Vineyard and orchard lined roads with Jacaranda’s sprinkled on the tar was a real sight to behold and it was at this point, around 10am that I was so glad I woke up so early to be at this race (it takes me at least 5 hours to actually wake up it seems).
Rolling hills to finish off the last 60km’s are put in just to make sure you really get your money’s worth and that finish banner at the top of the last little bump is a welcome sight after a long hard morning in the saddle.
What did others have to say?
I thought that the best opinions would be form Coronation Double Century Cycle Race first timers and here are a few of their comments
“It was Rad!, Cold but Rad. I can’t wait to do it again”
“I am so stoked I survived”
“Ask me on Monday”
“God I need a beer!”
I got 2 medals!!
One for completing the race (that cool silver one) and one for finishing as a complete team of twelve.
So, that is where the team aspect of the DC comes in, your 6th rider across the line determines your teams time. This means that of the 12 who start only 6 HAVE to finish. In the top teams this becomes a strategy game, but in us social riders it’s all about getting the team to the end or as much of them as possible. In a mixed team, you have to have at least 3 girls complete the race and this is always pretty interesting as guys will kill themselves getting their girls across the finish line (this includes giving away parts of their own bikes if need be).
[bctt tweet=”guys will kill themselves getting their girls across the finish line including giving away their own bike parts “]
[bctt tweet=”slower groups start first, so social riders get to see some of the big names in SA cycling up close #coronationdoublecentury”]
This very much depends on what you are there for – what I absolutely LOVE about this race is that the slower groups start first. This means that even if you are going for a ridiculously social time (9 odd hours) you will still see some of the big names in SA cycling (if you are into that). So you are always on the lookout for your friends that would easily outpace you in a race and you would never see, this race gives you that opportunity. The water stops are always super festive and the team vibe is always a great one. Everyone is willing to lend a hand and have some fun.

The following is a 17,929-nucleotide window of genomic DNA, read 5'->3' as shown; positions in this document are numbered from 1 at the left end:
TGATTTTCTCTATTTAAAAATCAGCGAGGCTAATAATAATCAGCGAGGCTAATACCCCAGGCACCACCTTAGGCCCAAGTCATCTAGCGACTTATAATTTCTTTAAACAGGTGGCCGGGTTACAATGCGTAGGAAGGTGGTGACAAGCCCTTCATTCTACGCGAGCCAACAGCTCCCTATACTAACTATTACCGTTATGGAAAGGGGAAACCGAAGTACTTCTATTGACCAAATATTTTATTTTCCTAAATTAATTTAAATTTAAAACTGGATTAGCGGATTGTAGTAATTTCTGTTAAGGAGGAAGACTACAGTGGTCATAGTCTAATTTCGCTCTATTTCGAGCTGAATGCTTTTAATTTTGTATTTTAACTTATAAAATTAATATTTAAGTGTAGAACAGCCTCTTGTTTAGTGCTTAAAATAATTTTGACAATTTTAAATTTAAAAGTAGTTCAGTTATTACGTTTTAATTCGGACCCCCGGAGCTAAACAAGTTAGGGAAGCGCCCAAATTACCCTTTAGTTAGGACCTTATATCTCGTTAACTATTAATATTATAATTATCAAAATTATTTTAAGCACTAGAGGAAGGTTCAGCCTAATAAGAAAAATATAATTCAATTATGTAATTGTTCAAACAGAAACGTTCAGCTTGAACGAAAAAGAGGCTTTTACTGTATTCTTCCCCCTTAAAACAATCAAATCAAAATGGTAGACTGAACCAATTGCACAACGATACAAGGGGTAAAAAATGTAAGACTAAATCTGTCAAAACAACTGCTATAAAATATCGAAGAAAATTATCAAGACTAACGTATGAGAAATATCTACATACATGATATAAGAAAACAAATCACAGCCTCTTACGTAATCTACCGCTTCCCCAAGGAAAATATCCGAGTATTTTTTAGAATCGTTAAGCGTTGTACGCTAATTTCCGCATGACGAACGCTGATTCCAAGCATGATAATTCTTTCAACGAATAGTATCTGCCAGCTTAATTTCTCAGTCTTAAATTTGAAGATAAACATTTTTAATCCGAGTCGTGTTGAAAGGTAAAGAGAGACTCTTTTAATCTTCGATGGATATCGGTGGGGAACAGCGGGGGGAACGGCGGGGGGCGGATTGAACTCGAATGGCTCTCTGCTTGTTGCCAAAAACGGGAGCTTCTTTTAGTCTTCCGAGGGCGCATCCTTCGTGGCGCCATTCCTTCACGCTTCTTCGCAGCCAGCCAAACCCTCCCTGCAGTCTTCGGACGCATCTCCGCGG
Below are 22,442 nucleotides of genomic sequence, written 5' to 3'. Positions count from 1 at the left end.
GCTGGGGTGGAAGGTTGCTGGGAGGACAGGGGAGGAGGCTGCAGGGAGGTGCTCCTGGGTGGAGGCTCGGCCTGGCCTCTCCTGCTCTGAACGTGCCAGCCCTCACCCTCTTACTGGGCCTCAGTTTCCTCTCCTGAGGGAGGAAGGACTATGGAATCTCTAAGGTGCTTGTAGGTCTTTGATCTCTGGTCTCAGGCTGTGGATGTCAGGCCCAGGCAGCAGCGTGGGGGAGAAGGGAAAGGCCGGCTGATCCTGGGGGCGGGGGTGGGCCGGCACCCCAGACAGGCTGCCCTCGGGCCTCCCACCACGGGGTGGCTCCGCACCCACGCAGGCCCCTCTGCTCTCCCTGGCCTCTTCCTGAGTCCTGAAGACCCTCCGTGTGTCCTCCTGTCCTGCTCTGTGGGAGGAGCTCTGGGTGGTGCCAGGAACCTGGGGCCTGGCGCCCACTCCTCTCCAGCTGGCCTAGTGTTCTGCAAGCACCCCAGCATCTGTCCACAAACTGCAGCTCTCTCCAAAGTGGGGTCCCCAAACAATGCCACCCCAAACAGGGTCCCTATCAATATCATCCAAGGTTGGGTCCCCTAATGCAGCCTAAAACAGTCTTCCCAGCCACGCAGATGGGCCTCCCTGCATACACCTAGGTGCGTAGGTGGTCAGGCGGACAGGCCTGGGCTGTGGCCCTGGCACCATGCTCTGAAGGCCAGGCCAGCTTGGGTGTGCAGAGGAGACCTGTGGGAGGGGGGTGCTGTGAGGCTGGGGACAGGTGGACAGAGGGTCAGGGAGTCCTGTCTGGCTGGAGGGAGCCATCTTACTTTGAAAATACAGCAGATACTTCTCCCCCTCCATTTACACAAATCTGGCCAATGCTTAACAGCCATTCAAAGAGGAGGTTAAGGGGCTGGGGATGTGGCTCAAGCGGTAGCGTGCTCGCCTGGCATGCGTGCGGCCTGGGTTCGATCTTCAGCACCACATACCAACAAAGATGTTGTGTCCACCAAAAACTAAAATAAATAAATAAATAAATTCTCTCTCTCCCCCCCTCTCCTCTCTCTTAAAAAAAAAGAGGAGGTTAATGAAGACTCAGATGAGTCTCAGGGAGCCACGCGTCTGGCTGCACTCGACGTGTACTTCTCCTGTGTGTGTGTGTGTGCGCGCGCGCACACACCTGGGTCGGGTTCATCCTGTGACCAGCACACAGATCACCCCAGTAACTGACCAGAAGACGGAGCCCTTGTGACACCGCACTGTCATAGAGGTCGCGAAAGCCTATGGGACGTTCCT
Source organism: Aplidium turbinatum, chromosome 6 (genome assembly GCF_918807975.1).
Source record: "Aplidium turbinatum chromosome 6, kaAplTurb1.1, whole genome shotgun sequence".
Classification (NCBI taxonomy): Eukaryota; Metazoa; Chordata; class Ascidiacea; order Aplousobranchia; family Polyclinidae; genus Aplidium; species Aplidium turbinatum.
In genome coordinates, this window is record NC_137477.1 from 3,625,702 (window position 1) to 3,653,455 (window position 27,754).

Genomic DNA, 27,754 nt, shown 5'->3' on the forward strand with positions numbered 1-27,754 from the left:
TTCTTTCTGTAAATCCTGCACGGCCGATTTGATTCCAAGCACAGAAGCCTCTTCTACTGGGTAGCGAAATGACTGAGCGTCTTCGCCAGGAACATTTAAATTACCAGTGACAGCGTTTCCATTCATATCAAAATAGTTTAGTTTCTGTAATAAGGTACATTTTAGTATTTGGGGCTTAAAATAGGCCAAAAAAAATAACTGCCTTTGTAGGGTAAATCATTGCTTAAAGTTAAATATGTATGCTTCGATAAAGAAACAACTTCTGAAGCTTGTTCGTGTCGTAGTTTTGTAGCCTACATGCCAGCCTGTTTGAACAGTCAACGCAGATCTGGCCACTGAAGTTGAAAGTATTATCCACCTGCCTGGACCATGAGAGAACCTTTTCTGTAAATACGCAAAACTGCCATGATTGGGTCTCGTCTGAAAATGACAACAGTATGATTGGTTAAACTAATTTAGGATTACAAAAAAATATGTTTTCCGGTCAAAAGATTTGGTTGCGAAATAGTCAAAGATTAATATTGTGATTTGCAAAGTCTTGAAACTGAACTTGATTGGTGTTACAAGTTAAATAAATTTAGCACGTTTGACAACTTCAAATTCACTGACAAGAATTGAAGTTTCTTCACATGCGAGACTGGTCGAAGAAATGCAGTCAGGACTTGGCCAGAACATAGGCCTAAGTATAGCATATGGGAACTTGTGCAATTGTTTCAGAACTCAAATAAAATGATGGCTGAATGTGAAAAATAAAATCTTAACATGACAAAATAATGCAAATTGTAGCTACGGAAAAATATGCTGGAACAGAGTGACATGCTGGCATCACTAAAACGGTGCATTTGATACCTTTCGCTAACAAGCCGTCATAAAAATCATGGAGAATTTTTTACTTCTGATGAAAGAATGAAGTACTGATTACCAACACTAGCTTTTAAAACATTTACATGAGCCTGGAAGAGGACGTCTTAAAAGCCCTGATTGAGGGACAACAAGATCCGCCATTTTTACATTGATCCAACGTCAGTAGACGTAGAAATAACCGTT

Post race – the food was phenomenal, they even had a soup for starters (the way to my heart is always through my stomach, obviously). We all sat under the tent, watched prize giving and had that well deserved beer.
Value for money
Great Marshalling and water tables, a 2 course lunch (with a little drinkypoo), awesome goody bag and a pretty fantastic route. If you are going to be out there for a full day – I would say it’s worth it 🙂
I would just advise jumping in there early when it comes to accommodation, it sells out fast!
The sell-out time for this race speaks for itself. Next year it will probably be even shorter. If you are a road cyclist (which I will never admit to being, no matter what) or just up for a big challenge, have a go at the Coronation Double Century Cycle Race – you will not regret it. Or at least you won’t regret it when your bum bruises go away. 😉
I will definitely be there next year – will you?
Tour company manager,
Endurance Racer (Bike, Run, Swim, Paddle & &…),
Explorer (of life and all things tasty),
Candy Eater (life is better with a sugar high),